In Search of Hess’ Triangle – Part 1

By Chris

In late July, this Atlas Obscura article about “New York’s Smallest Piece of Private Property” came hurtling out of the internet and arrived on my doorstep.  Urban Planners and local historians delight, on the Isle of Manhattan there’s a tiny triangle of land emblazoned with tiles that spell out this message for all eternity:

“PROPERTY OF THE HESS ESTATE WHICH HAS NEVER BEEN DEDICATED FOR PUBLIC PURPOSES”

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Photo by David Gallagher via Flickr

Curiosity Piqued.  The article goes on to recount the story of how this triangle came to be: In the early 1900s, New York City extended 7th Avenue (and the IRT subway line beneath it) and drew a 100-foot wide path through 11 blocks of Greenwich Village.  If your property was between these lines, it was set to be demolished.  Our little outspoken triangle was the teeny, tiny corner of a property that once held an apartment building overlooking Sheridan Square, where Christopher and Grove Streets now intersect with 7th Avenue.  The owner of this apartment building was named David Hess.  He died a few years after the taking, but in 1922, his estate saw fit to leave a little message for the world to know what injustice had occurred in the name of progress.

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Hess’ Triangle can be found on the sidewalk in front of the entrance to Village Cigars at the corner of Christopher Street and 7th Avenue.

Photo by Dion Crannitch via Flickr

Naturally, I got to googling, and dug up everything I could about this amazing little triangle.  I wanted to know about the building that was there, when it was finally torn down, how hard Hess and his fellow property owners fought to save their buildings, and who made the decision to lay the tile.  It turns out there are many other triangles just like it, and you’ll never look at 7th Avenue in the village the same way again.  My first intuition was to check out the historic maps available from the New York Public Library to verify the existence of this doomed apartment building.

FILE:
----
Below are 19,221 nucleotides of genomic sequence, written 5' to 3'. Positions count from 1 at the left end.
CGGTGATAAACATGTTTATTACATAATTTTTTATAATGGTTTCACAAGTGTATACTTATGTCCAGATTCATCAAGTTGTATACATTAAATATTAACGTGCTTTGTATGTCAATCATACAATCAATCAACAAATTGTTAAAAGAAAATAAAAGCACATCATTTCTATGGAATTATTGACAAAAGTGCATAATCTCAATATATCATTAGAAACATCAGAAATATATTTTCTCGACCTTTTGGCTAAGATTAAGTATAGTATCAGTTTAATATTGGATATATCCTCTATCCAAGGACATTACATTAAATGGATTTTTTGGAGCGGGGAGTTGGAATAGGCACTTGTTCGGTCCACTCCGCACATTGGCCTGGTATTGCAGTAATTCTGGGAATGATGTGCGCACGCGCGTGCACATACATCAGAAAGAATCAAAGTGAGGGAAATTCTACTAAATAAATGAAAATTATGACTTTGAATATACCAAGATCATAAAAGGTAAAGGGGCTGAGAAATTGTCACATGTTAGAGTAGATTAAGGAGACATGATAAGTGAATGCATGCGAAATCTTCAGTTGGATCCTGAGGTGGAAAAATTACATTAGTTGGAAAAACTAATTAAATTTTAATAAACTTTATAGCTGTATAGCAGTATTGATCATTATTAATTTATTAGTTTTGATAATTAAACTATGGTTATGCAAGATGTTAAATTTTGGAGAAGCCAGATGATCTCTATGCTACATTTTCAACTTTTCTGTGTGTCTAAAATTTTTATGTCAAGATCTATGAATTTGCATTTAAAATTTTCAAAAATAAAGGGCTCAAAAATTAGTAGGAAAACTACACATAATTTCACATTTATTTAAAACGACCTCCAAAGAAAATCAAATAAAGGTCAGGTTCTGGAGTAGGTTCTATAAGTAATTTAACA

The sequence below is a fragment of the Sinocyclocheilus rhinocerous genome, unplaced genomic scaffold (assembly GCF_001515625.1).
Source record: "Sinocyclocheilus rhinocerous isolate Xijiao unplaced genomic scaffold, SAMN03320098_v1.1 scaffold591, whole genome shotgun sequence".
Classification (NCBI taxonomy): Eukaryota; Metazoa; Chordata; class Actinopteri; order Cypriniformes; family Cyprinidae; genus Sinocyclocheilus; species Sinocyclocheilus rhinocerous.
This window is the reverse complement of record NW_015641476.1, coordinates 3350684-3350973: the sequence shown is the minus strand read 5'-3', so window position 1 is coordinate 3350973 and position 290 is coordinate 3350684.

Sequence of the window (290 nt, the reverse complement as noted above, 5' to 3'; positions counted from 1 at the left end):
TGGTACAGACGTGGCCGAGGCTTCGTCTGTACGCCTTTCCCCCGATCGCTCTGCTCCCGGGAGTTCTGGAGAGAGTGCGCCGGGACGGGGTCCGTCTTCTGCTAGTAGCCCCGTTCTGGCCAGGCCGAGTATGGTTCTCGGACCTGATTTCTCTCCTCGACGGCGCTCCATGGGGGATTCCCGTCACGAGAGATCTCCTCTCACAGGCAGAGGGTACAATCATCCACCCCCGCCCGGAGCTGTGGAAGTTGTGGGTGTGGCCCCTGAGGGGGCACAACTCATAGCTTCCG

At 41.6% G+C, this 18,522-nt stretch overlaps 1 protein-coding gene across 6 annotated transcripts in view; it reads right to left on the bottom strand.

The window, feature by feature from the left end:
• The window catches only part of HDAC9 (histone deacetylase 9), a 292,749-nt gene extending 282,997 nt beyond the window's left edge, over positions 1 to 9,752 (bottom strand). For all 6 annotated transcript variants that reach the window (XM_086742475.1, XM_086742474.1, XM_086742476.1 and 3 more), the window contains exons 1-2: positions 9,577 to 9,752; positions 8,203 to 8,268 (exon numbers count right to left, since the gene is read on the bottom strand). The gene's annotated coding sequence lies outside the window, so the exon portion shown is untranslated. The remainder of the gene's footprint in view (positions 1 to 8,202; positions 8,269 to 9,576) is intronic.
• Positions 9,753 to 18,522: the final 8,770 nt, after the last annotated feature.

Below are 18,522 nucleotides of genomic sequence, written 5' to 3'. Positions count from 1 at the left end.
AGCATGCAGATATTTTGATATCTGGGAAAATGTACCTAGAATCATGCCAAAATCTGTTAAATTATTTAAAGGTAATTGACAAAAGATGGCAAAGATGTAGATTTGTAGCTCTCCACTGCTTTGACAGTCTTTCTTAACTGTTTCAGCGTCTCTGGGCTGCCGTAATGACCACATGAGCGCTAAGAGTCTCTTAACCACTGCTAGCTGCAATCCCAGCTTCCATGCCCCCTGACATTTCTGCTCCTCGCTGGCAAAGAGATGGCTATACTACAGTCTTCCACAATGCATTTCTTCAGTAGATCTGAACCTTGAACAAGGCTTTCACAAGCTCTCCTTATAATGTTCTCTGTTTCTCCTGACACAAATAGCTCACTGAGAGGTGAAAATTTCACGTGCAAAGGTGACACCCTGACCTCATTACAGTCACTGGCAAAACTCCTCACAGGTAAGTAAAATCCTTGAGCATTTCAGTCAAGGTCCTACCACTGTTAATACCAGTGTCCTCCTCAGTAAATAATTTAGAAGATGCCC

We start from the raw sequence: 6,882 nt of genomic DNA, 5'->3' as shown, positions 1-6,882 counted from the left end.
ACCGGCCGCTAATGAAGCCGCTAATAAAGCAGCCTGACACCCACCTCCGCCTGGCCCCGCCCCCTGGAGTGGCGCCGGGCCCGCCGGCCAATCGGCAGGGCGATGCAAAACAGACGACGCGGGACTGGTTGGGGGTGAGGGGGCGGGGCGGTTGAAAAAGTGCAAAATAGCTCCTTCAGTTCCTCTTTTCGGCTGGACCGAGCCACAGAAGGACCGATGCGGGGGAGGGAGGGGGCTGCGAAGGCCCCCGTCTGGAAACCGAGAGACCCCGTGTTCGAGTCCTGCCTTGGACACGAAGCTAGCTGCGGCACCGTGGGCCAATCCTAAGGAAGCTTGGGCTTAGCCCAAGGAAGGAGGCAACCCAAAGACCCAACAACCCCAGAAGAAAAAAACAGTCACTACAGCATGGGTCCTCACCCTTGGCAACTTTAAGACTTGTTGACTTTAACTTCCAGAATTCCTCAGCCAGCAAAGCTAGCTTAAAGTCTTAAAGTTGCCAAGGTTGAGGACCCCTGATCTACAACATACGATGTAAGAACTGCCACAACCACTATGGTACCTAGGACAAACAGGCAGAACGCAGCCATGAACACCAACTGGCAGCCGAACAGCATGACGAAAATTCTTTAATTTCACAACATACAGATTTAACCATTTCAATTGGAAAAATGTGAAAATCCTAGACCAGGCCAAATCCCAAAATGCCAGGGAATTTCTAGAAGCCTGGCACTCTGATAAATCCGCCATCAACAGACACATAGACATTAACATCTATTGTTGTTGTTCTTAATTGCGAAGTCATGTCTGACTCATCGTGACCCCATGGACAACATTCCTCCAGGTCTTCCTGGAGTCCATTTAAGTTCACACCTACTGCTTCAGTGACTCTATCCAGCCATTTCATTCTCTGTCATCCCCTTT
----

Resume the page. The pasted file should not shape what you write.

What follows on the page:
First, here’s a current OSM map to get you situated.  Hess’ Triangle sits at the southwest corner of the intersection of Christopher Street and 7th Avenue, in front of the entrance to the small triangular building that houses Village Cigars.

QGIS_2.4.0-Chugiak

The first map I found was the Bromley Atlas from 1897, which clearly shows the original plot:

_Plate_10__Bounded_by_W._14th_Street__Sixth_Avenue__Cornelia_Street__Bleecker_Street__Barrow_Street__Bedford_Street__Christopher_Street__Hudson_Street__W._10th_Street__Washington_Street__Charles_Street__West_Street__Hudson_River________Gans

The lot is marked “VORHES”, though some articles call it “Voorhees” or “Voorhis”, the name of the apartment building.  What’s even more interesting is the Block and Lot numbers, which remain the same today.  The 591 you see in the bottom left corner is the Block Number, and the 55 written inside the plot is the lot number.  These days, we refer to lots by their BBL, or Borough (1 digit), Block (5 digits), and Lot (4 digits).  So the BBL of the Vorhis Apartments would have been 1005910055!